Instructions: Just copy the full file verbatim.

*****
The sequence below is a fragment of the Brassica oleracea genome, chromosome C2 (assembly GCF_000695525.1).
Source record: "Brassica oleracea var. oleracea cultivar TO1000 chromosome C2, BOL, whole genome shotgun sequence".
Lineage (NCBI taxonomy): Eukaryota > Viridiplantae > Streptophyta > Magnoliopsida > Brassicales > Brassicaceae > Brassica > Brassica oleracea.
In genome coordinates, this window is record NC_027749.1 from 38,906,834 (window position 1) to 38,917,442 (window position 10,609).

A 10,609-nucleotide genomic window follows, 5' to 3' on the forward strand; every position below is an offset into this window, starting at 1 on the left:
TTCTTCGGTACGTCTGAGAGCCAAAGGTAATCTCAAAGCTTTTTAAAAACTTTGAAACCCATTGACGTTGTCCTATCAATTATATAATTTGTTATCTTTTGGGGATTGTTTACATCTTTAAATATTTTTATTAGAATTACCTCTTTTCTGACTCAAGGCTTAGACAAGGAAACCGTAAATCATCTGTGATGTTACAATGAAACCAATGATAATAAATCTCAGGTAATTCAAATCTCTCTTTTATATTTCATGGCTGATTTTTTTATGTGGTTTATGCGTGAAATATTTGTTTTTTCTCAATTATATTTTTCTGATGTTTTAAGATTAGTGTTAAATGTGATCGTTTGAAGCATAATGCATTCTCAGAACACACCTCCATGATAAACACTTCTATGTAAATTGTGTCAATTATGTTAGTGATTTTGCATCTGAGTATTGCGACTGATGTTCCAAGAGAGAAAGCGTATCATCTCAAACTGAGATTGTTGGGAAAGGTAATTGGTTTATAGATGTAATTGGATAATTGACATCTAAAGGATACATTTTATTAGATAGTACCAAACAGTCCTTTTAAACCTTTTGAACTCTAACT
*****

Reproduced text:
The sequence below is a fragment of the Brassica oleracea genome, chromosome C2 (assembly GCF_000695525.1).
Source record: "Brassica oleracea var. oleracea cultivar TO1000 chromosome C2, BOL, whole genome shotgun sequence".
Lineage (NCBI taxonomy): Eukaryota > Viridiplantae > Streptophyta > Magnoliopsida > Brassicales > Brassicaceae > Brassica > Brassica oleracea.
In genome coordinates, this window is record NC_027749.1 from 38,906,834 (window position 1) to 38,917,442 (window position 10,609).

A 10,609-nucleotide genomic window follows, 5' to 3' on the forward strand; every position below is an offset into this window, starting at 1 on the left:
TTCTTCGGTACGTCTGAGAGCCAAAGGTAATCTCAAAGCTTTTTAAAAACTTTGAAACCCATTGACGTTGTCCTATCAATTATATAATTTGTTATCTTTTGGGGATTGTTTACATCTTTAAATATTTTTATTAGAATTACCTCTTTTCTGACTCAAGGCTTAGACAAGGAAACCGTAAATCATCTGTGATGTTACAATGAAACCAATGATAATAAATCTCAGGTAATTCAAATCTCTCTTTTATATTTCATGGCTGATTTTTTTATGTGGTTTATGCGTGAAATATTTGTTTTTTCTCAATTATATTTTTCTGATGTTTTAAGATTAGTGTTAAATGTGATCGTTTGAAGCATAATGCATTCTCAGAACACACCTCCATGATAAACACTTCTATGTAAATTGTGTCAATTATGTTAGTGATTTTGCATCTGAGTATTGCGACTGATGTTCCAAGAGAGAAAGCGTATCATCTCAAACTGAGATTGTTGGGAAAGGTAATTGGTTTATAGATGTAATTGGATAATTGACATCTAAAGGATACATTTTATTAGATAGTACCAAACAGTCCTTTTAAACCTTTTGAACTCTAACT